On Oct. 14 the Lariat published a column by Jeffrey Swindoll titled “Politically correct isn’t always right.” Since the publication, readers have sent the Lariat multiple letters that express disapproval, frustration and even anger about the column and the Lariat’s decision to publish it. The Lariat Editorial Board decided these letters deserve a response because of their emotion and the sensitive nature of Swindoll’s column.
The Lariat recently published a column by sports writer Jeffrey Swindoll titled “Politically correct isn’t always right.” The content in the column has been called inflammatory, hate speech and even stupid by various people, especially on social media. Letters in response to Swindoll’s column have reached numbers in the double digits. The Lariat has published several of these letters – two in the paper and five more online.
To whom it may concern, I’m writing in regards to the editorial piece “Viewpoint: Politically correct isn’t always right” that was published on Oct.13. Myself, and I know many of the other students here at Baylor, feel that this piece is extremely bigoted and prejudiced against the Islamic faith. Never
Several times on any given day, students begin to nervously eye their watches, slide their phones from their pockets or glance at hallways where other students are roaming. All this in anticipation of the moment when an instructor finishes a sentence with just the right inflection that signals class is finally over.
With public transportation becoming increasingly more popular in the U.S. – such as flying on airplanes – people frequently take trips all over the country, whether it be for work or vacation. While I’m a generally easy-going person, there are many issues I have come across over my many years of travel.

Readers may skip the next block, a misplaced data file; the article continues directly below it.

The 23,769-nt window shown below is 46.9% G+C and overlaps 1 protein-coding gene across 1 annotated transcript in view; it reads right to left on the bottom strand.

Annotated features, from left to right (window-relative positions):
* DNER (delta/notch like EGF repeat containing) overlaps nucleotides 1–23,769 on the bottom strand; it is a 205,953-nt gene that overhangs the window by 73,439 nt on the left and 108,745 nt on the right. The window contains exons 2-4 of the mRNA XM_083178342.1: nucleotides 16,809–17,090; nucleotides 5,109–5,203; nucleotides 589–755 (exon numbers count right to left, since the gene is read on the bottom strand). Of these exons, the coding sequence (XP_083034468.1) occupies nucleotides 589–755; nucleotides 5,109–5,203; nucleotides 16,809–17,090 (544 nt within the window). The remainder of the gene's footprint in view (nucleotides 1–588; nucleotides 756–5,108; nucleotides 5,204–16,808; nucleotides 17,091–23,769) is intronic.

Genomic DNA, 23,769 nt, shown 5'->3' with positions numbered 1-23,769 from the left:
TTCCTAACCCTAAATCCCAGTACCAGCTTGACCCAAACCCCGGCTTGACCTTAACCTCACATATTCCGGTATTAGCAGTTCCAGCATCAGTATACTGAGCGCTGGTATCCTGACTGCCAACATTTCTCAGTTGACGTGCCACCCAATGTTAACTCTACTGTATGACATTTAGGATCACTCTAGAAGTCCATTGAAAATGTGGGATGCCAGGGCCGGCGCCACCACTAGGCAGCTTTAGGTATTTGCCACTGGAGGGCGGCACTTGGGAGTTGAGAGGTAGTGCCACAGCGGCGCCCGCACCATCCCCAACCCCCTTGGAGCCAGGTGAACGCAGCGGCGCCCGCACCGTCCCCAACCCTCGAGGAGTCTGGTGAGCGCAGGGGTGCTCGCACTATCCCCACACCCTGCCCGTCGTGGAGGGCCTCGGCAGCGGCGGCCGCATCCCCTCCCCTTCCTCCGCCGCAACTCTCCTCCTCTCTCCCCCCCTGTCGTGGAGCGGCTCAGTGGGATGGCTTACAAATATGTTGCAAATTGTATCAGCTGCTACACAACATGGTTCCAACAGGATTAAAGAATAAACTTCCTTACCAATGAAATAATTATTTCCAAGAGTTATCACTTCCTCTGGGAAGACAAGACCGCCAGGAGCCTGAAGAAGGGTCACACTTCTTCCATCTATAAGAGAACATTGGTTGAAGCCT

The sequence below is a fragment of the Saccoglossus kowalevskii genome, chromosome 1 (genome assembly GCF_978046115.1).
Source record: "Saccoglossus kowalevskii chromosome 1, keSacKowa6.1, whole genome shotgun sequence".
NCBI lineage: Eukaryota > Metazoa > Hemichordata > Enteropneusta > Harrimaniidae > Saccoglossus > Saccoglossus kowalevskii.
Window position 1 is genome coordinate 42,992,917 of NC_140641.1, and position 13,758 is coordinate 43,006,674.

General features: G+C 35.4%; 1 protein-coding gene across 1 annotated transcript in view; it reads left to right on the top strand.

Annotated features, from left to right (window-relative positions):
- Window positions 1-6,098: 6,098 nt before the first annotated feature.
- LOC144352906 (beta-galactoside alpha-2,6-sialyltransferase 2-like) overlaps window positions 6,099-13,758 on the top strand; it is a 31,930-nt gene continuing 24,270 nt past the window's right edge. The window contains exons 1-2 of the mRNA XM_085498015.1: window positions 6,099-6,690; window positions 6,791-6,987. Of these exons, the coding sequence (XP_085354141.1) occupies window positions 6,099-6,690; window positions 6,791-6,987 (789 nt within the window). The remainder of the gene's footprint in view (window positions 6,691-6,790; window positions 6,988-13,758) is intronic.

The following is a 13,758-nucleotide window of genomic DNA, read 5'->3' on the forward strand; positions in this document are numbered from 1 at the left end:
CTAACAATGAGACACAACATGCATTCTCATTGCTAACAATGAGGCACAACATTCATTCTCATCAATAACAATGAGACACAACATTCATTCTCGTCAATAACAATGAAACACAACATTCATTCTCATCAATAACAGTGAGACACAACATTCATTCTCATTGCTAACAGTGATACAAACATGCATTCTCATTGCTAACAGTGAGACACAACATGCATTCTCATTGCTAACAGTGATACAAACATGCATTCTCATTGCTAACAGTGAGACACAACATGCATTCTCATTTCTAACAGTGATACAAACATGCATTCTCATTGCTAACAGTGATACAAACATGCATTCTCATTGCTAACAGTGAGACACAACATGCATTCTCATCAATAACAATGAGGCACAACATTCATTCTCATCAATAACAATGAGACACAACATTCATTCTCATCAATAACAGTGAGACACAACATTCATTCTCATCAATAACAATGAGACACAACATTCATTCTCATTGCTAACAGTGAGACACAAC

Any college student knows that the credit hour is the most important building block of his or her academic experience. Credit hours determine what classes to take, how many to take and determines where class caps are drawn.
In the Oct. 14 column “Politically correct isn’t always right,” Jeffrey Swindoll argues that the “politically correct narrative” of Islam as a peaceful religion promoted by our “incompetent … public figures” is in fact wrong, that in reality the vast majority of Muslims approve of violence because they take the Quran literally.
When I graduate, one thing I will miss about Baylor will be the lectures. Some people will come back for homecoming, I will come back for the Beall Poetry Festival.
Starting off, I will say that I am a non-Muslim, tolerance defender getting on my soapbox. However, replace the “pseudo-intellect” part with actual history.
There’s another exciting aspect of Saturday’s last-second win over TCU that not many people know about. Baylor took back posession of the College Football Belt.